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The rebuild continues: Business owner looks to recover what was lost

Staff Writer
Herald Democrat
Wendy Acosta, owner of the Desk and Easel, had a co-working space that was located at 319 W. Main.

For some residents and business owners in downtown Denison, the memories of Oct. 9, 2019 stay fresh despite a year passing. On that day, businesses, and homes were destroyed in a massive fire that burned a hole through Main Street, the center and heart of downtown.

Despite the damage, area business owners are looking to move forward despite the losses one year ago.

“It was a big grieving process that we are still going through, but one thing that has never changed is how God has guided and protected and brought the answers when we needed them,” said Wendy Acosta, owner of the Desk and Easel, a co-working space that was located at 319 W. Main.

The blaze occurred in the morning hours of October 9, 2019 when a fire broke out in Luxor Nails & Spa in the 300 block of W. Main Street. The fire would eventually spread and destroy two neighboring buildings, including the home of Desk and Easel and two lofts above it.

Attempts by the Herald Democrat to reach out to the owners of Luxor Nails & Spa for comment were not successful.

Acosta and her husband were not in Denison at the time of the fire, and were instead in Las Vegas for a trade show. At the time, her niece was watching over the property. When the fire broke out, her niece first called to let Acosta know about the fire, but said everything would be fine and damage appeared minimal. From there, Acosta began to see video of the fire via Facebook.

“It all just went downhill from there,” Acosta said. “It was stunning to see all this happening and I felt helpless knowing I could do anything because I was so far away. Even if we had been here, we still would have been helpless because there was nothing we could have done to prevent this from unfolding as it did.”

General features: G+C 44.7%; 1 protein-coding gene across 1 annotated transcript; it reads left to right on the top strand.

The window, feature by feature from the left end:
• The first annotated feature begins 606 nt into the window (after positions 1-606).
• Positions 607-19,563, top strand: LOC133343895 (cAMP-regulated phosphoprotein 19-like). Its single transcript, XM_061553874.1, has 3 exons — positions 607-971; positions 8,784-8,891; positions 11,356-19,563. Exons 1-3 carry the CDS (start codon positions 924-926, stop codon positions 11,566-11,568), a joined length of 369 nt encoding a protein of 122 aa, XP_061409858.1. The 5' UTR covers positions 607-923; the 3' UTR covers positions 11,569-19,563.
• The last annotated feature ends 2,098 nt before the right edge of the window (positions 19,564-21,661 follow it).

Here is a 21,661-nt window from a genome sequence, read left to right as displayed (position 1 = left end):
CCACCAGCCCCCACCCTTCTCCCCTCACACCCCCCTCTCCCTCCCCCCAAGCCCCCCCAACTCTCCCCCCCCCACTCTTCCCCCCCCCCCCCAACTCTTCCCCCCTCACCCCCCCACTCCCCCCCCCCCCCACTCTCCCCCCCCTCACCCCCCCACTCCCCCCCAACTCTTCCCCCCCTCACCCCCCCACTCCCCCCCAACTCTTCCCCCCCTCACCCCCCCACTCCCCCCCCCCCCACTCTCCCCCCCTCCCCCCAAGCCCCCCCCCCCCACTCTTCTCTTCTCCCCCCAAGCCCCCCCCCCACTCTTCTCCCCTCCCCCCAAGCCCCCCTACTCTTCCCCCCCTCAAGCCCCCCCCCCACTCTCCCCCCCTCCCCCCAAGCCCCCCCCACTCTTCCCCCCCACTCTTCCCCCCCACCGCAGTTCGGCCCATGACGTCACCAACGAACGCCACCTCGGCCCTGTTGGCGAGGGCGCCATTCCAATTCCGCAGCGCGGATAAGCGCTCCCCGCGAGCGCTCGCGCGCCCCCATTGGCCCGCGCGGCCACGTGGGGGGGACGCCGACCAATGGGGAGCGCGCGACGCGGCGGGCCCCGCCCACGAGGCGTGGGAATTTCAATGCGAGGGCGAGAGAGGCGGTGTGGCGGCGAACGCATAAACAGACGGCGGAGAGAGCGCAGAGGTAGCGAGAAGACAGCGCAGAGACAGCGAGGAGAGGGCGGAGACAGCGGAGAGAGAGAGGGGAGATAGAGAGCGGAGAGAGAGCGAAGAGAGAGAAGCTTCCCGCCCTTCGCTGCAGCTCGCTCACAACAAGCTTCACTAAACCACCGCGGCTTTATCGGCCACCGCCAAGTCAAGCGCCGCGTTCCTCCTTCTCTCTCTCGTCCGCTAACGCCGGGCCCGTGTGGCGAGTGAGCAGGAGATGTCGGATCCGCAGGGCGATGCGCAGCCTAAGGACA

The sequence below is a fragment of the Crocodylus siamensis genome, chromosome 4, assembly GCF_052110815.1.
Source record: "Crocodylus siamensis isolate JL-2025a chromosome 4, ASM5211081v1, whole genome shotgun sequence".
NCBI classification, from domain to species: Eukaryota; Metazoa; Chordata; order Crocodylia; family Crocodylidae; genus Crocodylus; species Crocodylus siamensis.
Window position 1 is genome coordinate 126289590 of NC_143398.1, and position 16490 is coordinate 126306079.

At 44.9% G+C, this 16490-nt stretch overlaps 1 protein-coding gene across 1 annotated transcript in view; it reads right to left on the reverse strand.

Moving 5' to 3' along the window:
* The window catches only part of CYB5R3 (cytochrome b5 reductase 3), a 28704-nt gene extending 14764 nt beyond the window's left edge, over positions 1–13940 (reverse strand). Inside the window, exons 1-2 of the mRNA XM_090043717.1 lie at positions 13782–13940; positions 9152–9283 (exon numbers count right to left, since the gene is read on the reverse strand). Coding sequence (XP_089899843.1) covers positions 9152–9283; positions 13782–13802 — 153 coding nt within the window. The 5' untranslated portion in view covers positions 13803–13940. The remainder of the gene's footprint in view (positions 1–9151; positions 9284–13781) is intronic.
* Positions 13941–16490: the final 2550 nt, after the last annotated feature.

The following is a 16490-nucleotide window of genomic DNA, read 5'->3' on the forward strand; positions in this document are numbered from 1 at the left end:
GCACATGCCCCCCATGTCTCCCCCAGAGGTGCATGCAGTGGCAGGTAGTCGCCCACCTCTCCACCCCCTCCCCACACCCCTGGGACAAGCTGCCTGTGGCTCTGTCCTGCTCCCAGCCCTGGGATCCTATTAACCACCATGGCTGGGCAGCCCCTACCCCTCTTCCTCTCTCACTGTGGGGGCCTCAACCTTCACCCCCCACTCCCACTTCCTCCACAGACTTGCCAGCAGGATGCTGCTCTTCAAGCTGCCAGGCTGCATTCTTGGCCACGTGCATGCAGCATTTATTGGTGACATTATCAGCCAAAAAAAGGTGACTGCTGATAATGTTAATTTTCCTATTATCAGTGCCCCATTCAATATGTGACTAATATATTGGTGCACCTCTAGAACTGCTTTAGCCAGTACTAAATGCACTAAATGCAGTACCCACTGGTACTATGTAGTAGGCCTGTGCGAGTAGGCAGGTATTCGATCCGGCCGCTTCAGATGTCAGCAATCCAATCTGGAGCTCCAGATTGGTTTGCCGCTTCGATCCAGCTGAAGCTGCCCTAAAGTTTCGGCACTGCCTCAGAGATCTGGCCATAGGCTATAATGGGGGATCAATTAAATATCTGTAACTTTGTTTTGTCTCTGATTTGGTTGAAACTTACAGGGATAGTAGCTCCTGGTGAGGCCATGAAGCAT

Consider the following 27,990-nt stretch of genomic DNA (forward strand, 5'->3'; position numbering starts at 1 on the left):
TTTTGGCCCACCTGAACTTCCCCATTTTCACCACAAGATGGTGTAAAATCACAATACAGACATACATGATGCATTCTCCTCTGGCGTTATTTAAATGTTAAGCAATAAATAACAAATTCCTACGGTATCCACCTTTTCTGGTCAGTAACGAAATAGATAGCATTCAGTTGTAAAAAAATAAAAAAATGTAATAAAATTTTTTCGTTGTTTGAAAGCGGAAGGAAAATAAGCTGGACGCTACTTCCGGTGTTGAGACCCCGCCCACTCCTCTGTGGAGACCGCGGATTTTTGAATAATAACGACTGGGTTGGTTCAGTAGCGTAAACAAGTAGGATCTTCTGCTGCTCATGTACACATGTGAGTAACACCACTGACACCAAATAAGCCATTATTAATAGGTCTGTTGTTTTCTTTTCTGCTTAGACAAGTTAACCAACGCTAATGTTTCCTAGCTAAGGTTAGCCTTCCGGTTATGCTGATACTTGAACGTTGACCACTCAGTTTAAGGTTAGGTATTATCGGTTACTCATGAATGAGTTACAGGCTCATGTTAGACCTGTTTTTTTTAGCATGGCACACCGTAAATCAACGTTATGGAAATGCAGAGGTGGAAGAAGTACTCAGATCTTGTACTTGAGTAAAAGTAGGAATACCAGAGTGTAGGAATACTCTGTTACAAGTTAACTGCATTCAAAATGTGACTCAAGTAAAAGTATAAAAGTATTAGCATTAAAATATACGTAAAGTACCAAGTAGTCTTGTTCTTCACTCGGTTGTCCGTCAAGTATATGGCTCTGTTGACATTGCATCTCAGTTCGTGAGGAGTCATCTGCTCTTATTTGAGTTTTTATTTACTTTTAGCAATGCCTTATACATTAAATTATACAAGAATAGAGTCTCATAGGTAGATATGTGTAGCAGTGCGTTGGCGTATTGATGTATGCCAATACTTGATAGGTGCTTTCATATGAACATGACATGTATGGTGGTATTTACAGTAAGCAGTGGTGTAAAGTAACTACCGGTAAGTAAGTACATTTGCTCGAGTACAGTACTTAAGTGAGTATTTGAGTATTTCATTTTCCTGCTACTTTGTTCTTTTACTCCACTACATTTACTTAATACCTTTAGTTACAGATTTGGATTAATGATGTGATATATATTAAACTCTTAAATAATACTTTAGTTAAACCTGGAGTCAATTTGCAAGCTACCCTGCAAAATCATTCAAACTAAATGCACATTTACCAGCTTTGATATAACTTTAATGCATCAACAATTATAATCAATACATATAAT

In the end, Acosta lost the home for her business, her two tenants lost their homes, and Acosta lost over three years of her own artwork that was inside the building.

Acosta said one of the hardest parts of the fire was the fact that her building was not completely burned to the ground. Instead, the fire collapsed the roof, along with a portion of one of the lofts, making the building unsafe to enter. Thus, very little was salvageable.

We could look through the front windows and see what we had built, the art I had done, and some furniture pieces from upstairs, and it was really hard to see those things but not be able to get them,” she said.

While tearing down the building, a heavy equipment operator was able to find several pages of one of the resident’s scrapbooks. The operator was able to use the equipment to gently pick up the small pages and bring them to safety one by one.

“It looked like a gorilla picking up an eyelash,” Acosta said. “They were so compassionate and they realized what they had to do. They did what they could to salvage and rescue what they could.”

Almost immediately after the fire, Acosta said she got support from the Denison community, including a temporary home for her business within a week. Acosta attributed her recovery to the overwhelming support she received from the downtown community.

“That let us get back off the ground take a breath and evaluate what we could do and what we wanted to do,” she said.

Her two tenants were offered lodging in lofts above TRY Incubator. Acosta said Josh Massey, owner of the property, offered the two families rentals in the lofts and matched Acosta’s rate. Since then, one of the tenants has moved to Gateway Village, Acosta said.

One year later, Acosta said she is nearly ready to open up the new location for the Desk and Easel. Fortunately for her, Acosta was sure to insure her business and this has helped her rebuild, albeit in a new location.

“That was key for us, because within the next three weeks we will be opening in a new location in downtown and without that none of this would be possible,” she said.

In April, she purchased a home at 500 W. Woodard and has spent the last several months preparing it for the business. The new location features more space, offices and amenities than her Main Street office had while still providing space for her artwork.

“A year ago, I did not anticipate that this would be the outcome of that fire and how God has turned this devastating event into an absolute blessing beyond what we could have ever thought.”

Acosta said she is unsure what the future will be for the 319 property. She said the owner of Luxor has plans to rebuild, but she is more focused on rebuilding her business elsewhere right now.

“We are very excited for him,” she said. “We would love to rebuild and possibly even live in a loft on Main Street … but right now our focus has been on finding a place for the Desk and Easel.”

The former site of the Desk and Easel was one of the spaces destroyed in the downtown Denison fire on Oct. 9, 2019.